Introduction to Corporate Governance; Corporate Personality and the Corporate Veil;
Types of Companies;
The Incorporation Process; Company Constitutions
Obtain a copy of the Corporations Act
Revise lecture notes and read the relevant Corporations Act provisions and text references.
These suggested solutions should be taken as a guide only. They are neither comprehensive, nor held out in any way as “perfect”. They are to be used only as a guide for facilitating discussion in class.
Briefly answer the following questions. (Dot point answers are sufficient in this case, given the number of questions).
(a) What is corporate governance? Specify within the context of agency theory, and stakeholder theory. Corporate governance is the set of rules governing the internal management and administration of the company, the primary purpose of which is to ensure that those who finance the company's ventures (eg. shareholders and secured creditors) receive a return on their investment.
(b) Identify three important issues in the corporate governance debate. Why are they important in the context of agency theory? Executive remuneration, conflict of interest, and information disclosure. All are important, because changes in any one of them result in wealth transfers between the key agency stakeholders (ie between shareholders, debtholders and management).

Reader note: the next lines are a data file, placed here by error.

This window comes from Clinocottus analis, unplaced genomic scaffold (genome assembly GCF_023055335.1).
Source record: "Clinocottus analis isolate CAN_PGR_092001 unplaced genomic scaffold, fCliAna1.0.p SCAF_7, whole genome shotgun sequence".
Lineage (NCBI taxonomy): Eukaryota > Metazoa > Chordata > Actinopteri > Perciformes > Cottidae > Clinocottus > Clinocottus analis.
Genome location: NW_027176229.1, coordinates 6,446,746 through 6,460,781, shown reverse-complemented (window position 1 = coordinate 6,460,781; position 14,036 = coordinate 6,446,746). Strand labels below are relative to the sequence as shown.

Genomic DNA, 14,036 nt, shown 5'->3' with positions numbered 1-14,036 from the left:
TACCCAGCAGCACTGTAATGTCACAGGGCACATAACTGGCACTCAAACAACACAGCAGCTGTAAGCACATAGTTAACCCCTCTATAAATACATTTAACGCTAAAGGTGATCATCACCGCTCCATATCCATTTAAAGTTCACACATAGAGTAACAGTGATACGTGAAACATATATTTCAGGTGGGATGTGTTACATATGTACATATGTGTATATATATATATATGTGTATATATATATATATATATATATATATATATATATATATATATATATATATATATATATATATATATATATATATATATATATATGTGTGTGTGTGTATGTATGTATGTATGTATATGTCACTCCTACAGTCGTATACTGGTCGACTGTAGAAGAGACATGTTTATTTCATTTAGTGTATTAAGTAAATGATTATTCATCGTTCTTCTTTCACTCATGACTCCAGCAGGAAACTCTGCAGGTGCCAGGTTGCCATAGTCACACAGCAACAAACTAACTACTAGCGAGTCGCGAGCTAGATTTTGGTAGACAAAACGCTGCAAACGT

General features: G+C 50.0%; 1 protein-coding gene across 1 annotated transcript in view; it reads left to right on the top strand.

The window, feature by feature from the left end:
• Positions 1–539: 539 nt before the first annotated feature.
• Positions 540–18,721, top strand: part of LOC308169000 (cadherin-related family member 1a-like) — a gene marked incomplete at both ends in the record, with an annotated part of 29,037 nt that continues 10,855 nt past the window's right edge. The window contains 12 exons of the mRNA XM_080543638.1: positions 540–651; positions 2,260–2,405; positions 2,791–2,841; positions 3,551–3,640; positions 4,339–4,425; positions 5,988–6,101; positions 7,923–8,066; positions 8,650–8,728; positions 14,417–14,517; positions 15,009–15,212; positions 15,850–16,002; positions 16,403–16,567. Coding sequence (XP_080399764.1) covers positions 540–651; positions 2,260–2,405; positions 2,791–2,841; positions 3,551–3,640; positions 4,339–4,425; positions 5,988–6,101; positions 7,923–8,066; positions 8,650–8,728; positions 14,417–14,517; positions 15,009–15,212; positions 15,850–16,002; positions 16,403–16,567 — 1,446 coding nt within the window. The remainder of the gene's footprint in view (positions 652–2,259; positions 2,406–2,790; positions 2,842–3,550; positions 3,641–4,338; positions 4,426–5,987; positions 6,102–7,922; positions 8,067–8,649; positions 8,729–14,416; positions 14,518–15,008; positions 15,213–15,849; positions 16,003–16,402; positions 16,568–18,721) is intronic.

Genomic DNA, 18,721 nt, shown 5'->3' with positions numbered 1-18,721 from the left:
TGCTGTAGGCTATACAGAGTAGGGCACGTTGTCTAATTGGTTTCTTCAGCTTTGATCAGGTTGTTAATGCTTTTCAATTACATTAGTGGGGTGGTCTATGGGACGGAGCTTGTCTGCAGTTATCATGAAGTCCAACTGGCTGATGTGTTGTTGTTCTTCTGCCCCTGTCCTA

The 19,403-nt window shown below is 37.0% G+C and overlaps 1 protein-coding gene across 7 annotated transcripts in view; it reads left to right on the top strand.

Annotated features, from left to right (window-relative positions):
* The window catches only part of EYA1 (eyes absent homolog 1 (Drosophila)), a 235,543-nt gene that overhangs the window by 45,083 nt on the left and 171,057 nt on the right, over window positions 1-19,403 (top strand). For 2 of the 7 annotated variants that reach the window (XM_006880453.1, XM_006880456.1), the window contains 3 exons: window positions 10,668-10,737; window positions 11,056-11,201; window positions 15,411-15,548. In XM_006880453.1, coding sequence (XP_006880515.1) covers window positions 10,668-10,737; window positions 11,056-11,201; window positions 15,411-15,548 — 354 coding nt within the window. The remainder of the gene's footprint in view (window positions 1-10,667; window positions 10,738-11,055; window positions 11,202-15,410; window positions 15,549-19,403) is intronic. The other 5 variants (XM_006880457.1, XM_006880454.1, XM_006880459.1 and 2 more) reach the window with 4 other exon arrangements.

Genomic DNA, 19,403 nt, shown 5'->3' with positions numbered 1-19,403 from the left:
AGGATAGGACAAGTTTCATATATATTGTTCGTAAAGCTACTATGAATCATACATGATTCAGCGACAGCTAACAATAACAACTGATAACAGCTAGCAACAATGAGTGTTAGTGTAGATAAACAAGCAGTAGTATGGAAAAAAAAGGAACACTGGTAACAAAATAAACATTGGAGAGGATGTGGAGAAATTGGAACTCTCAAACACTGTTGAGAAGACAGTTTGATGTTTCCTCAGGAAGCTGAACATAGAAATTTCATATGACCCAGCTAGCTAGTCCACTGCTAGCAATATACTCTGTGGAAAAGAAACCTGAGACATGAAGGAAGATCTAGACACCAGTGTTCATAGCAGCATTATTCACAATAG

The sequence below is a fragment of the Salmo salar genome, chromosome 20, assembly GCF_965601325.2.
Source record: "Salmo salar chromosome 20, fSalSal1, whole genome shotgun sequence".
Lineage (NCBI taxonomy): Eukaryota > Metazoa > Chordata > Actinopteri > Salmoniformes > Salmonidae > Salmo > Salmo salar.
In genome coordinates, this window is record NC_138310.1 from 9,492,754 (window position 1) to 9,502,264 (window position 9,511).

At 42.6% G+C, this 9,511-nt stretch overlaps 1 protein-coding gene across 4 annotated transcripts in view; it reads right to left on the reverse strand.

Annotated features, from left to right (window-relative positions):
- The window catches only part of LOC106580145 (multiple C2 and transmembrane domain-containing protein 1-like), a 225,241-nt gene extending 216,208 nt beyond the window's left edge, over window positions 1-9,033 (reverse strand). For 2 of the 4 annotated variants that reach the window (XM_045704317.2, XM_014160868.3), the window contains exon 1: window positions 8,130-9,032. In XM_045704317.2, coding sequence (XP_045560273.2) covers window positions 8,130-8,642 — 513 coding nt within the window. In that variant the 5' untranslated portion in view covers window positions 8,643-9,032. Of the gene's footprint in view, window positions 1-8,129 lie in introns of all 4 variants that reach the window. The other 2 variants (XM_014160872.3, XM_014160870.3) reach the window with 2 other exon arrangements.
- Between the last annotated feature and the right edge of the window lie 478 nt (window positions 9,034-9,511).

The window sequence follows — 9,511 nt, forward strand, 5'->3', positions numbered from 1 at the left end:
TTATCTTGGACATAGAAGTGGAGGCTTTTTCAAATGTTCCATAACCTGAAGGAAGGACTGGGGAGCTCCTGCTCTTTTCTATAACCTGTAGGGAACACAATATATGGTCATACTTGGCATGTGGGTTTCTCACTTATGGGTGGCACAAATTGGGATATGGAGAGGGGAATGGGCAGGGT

(a) What is the principle in Salomon's case? A company is a separate legal entity, separate and distinct from its shareholders. Why is it useful in the context of limited liability and asset protection? If the company is an entity separate and distinct from its shareholders, its shareholders can escape liability by using the veil of incorporation as a buffer between themselves and creditors.
(b) What are the ways that the law has devised to lift the corporate veil:
(i) at common law; and
(ii) under statute? Insolvent trading (s 588G, holding companies); debts by trustee companies (s 197); improper dividends (s 254T); other legislation (eg. income-tax, WHS, environment legislation).
(a) Identify the various types of companies. Limited by shares; limited by guarantee; limited by shares and guarantee (now no longer possible, but those registered remain); unlimited; no liability.
(b) Why do different types of companies exist? Different risks to investors (and returns); different purposes (eg. NL companies encourage exploration; private